Ashton Agar takes part in a nets training session with the Australian team at the SCG.
Ashton Agar takes part in a nets training session with the Australian team at the SCG. DAN HIMBRECHTS

Rebuilt Agar's bizarre Ashes preparation

CRICKET: He's played just one red-ball match since September but Ashton Agar believes "the time is now” for him to make the most of another Test recall.

The 24-year-old left-arm tweaker is firmly in line to force his way into the Australian XI for the fifth and final Ashes Test of the summer, with selectors mulling over whether to pick two spinners for the traditionally spin-friendly SCG Test.

Agar, described on Saturday as a "work in progress” by former Test spinner Kerry O'Keeffe, has played just one Sheffield Shield game this summer, having struggled with a broken finger suffered during a one-day tour of India in September.

That one match against Victoria, which came on a similarly lifeless MCG pitch to the one which has been slammed in the fallout from the Boxing Day Test draw, is the only red-ball cricket Agar has played since featuring in September's Bangladesh tour.

He also missed the entire domestic one-day tournament, meaning his preparation for a maiden Test match on home soil has been bowling 12 overs across three Big Bash League games, where he's been economical and returned figures of 1-20, 0-18 and 0-21.

Ashton Agar of the Scorchers fields during the Big Bash League (BBL) T20 semi-final match between the Perth Scorchers and the Melbourne Stars at the WACA, Perth, Tuesday, Jan. 24, 2017.(AAP Image/Richard Wainwright) NO ARCHIVING, EDITORIAL USE ONLY, IMAGES TO BE USED FOR NEWS REPORTING PURPOSES ONLY, NO COMMERCIAL USE WHATSOEVER, NO USE IN BOOKS WITHOUT PRIOR WRITTEN CONSENT FROM AAP
Ashton Agar in action for the Scorchers. RICHARD WAINWRIGHT

He believes the high- octane pressure of the BBL is the ideal preparation for Test cricket, despite the two formats being well far removed from each other as is possible.

"That's the biggest advantage of the BBL; the pressures and crowds,” Agar said yesterday.

"You've got batters trying to take you down, you have to bowl really well and have good control of your length and variations.

"I actually think it's really good preparation for a Test match.

"That may sound funny but there are certain things when you step into a Test environment that are really similar between BBL and Test cricket.”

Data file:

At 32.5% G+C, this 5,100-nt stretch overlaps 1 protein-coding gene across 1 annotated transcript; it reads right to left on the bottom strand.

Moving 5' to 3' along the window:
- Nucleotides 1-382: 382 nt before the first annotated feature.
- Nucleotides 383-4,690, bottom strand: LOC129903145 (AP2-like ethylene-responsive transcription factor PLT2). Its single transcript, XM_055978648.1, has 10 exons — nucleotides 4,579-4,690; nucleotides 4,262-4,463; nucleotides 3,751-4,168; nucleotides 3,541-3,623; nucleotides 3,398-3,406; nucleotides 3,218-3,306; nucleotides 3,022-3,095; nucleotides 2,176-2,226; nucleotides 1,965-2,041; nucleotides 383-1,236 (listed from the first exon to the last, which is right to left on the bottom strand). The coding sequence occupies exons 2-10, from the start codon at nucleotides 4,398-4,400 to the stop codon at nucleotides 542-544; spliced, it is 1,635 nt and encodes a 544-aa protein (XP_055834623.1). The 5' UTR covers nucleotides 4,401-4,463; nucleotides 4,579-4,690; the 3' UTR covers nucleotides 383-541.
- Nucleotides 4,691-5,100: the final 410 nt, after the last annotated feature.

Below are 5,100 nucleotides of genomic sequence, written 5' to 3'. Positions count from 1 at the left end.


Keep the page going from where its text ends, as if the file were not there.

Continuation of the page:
Agar is best remembered for his extraordinary Test debut, when he was plucked from obscurity by coach Darren Lehmann for the opening match of the 2013 Ashes and hit a record-breaking 98 - the most ever by a No.11.

Agar insists he is a different player and person to the 19-year-old who burst onto the radar of every cricket fan on the planet.

Australia's Ashton Agar, centre, plays a shot off the bowling of England's Graeme Swann on the final day of the opening Ashes series cricket match at Trent Bridge cricket ground, Nottingham, England, Sunday, July 14, 2013. (AP Photo/Jon Super)
Ashton Agar bats during the 2013 Ashes series. Jon Super

And he doesn't waste any time looking back on his whirlwind entrance to the Test arena.

"No, the memories don't come flooding back. I don't look back on that too much,” Agar said.

"They're great memories but I've certainly moved forward since then and I feel like I've improved as a player,” he said.

Working with Australian team spin consultants John Davison and Sridharan Sriram in recent years has helped Agar rebuild his action, building his confidence and refining the way he approaches the game.

"I've grown up a lot since (the 2013 Ashes). Life experience and cricket experience, as anyone does,” Agar said.

"I'm 24 now so I'm still reasonably young, but you can't really say that anymore. The time is now and I'm just going to give it a good crack.”

As for whether Agar will be parachuted into the Australian XI, the young all-rounder was remaining tight-lipped, explaining he hadn't been given any indication from Lehmann.

The Sydney Test starts on Thursday, January 4.